According to Klaus Nielsen, managing director at Heidelberg India, the survey used 450 used presses of different brands and format size coming to market for sales on a worldwide basis to assess the annual number of impressions they produce. “Our customers sell printed sheets, to make their margins so it’s a great indicator of real-life productivity.”
The report was commissioned by Heidelberg, as the company wanted an independent third party to verify the findings, it had done. The company tracked data for last two years which verifies the findings of Smithers Pira.
The report used the total impression the presses had and divided that by the age to get the number of impressions/year. However, there are at least two important variables the report does not mention: shifts, and run-length.
Nielsen explained, “Of course one can argue there are many factors influencing the impression count of a printing press, but if the surveyed population is sufficient, the statistical variances will be averaged out.”
He added, “The fact remains that the difference in output of printed sheet found in the Pira study between Heidelberg and other brands is so significant it can only be explained by the differences in technology. Printing machines are no different from most other products, where there is also a very clear link between price and performance and this study is just a confirmation of what we have been telling our customers for years.”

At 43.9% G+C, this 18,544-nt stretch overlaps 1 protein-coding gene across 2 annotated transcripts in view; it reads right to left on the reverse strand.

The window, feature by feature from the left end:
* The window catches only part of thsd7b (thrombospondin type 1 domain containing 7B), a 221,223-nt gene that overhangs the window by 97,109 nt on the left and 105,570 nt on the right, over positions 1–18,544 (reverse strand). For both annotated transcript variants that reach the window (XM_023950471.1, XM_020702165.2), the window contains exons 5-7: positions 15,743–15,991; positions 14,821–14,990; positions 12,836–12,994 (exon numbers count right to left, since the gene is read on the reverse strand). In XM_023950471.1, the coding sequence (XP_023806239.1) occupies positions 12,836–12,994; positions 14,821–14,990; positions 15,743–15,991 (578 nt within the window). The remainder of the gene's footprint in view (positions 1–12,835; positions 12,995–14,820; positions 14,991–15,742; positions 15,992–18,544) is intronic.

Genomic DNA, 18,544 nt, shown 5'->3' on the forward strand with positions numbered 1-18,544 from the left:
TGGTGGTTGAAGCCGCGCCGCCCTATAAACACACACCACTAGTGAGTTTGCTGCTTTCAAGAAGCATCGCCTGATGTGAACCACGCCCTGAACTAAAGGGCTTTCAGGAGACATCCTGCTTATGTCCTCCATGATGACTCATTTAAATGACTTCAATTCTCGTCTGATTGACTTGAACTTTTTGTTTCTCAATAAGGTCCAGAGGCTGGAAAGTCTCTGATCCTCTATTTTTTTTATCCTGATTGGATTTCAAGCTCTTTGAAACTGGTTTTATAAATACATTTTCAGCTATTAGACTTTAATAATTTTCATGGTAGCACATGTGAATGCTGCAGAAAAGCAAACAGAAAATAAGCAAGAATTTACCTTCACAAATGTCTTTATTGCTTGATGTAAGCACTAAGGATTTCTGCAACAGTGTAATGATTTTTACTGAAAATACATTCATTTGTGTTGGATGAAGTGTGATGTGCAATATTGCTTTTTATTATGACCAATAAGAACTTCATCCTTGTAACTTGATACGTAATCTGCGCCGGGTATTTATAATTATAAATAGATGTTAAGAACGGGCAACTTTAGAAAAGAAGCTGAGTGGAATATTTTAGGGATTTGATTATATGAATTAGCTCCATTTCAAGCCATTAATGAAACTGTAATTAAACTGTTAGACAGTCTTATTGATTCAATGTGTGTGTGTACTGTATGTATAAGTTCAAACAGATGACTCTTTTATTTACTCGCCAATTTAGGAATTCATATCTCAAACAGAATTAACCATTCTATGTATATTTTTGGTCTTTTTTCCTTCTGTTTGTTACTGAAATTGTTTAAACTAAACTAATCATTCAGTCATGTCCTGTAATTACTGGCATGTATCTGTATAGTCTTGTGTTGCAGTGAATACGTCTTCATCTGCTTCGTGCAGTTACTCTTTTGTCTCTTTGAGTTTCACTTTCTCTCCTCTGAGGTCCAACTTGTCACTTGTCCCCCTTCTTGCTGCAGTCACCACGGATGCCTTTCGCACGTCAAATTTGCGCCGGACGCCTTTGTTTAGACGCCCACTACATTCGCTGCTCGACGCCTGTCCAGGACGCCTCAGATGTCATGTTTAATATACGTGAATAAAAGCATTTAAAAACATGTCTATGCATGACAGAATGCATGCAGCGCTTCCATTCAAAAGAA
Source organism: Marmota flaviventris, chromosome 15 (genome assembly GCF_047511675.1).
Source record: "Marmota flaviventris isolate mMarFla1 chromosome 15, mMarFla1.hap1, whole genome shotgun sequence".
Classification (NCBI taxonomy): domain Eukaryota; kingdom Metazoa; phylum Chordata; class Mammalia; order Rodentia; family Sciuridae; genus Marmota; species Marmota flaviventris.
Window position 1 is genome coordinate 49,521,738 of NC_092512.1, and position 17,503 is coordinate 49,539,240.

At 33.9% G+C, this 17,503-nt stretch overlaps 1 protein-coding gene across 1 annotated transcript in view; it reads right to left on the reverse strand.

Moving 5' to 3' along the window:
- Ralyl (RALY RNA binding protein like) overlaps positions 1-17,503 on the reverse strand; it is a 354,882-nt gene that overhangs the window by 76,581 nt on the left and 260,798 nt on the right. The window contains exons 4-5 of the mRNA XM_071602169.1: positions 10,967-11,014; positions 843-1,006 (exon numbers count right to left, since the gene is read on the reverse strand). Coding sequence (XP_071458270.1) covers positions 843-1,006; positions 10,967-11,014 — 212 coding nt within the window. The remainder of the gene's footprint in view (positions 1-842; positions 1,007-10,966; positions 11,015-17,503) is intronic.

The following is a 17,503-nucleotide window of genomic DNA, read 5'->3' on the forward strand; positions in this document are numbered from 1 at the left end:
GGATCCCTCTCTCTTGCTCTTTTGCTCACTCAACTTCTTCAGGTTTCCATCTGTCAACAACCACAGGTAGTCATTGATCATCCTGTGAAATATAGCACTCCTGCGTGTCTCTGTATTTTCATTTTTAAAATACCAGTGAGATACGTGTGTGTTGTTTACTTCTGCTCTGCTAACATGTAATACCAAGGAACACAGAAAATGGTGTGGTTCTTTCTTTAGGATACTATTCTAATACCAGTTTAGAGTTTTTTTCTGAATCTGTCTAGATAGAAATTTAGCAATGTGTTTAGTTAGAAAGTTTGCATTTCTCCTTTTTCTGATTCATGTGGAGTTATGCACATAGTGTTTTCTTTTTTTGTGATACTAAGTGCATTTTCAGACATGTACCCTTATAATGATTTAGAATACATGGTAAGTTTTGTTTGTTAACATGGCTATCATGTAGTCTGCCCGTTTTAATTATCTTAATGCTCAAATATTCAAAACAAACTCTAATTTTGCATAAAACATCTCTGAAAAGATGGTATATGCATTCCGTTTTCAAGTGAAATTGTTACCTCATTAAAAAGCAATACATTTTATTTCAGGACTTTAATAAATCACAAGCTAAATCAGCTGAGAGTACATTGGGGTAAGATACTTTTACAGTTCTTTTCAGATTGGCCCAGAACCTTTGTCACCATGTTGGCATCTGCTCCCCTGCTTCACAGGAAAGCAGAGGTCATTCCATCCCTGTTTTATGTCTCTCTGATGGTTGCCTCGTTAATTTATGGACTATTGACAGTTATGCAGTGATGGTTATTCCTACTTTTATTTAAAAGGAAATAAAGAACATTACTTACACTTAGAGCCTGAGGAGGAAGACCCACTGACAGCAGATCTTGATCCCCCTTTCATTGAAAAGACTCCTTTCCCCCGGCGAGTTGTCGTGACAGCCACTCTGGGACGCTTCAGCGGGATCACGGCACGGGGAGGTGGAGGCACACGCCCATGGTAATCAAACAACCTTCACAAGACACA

Press manufacturers generally talk about increased productivity, but its profit that matters. The survey showed that the CD 102 outperforms all of the competition, and therefore provides the lowest cost per sheet in the capacity requirement segment of 30 million sheets per year.
Nielsen said, “Two things here, if you buy a machine buy the one that best fits the capacity need you have, and ensure it has the lowest production cost per sheet, as that’s what a printer add their margin to, to make a profit. It also shows that, on paper, machines are made to look equal, but they perform very differently in a real production environment, and that the real production capability is what you are paying for.”
But does buying a close to ten-year-old Heidelberg press with the kind of productivity it has, make sense? What about the wear and tear? “No,” said Nielsen. “It suggests that the capability to keep performing at a high output level comes down to the base build quality and the software that drives it. Based on the findings the second best option to a new Heidelberg is a used one as it will still outperform a new competitive machine. Obviously, if well maintained it will continue to perform.”
Heidelberg said, it has hundreds of pre-owned machines in India, and with key print companies in India, but did not reveal the name.
Heidelberg most recent high-end new machine installation was at Edelmann, which installed India’s first 12-unit Heidelberg Speedmaster CX 102.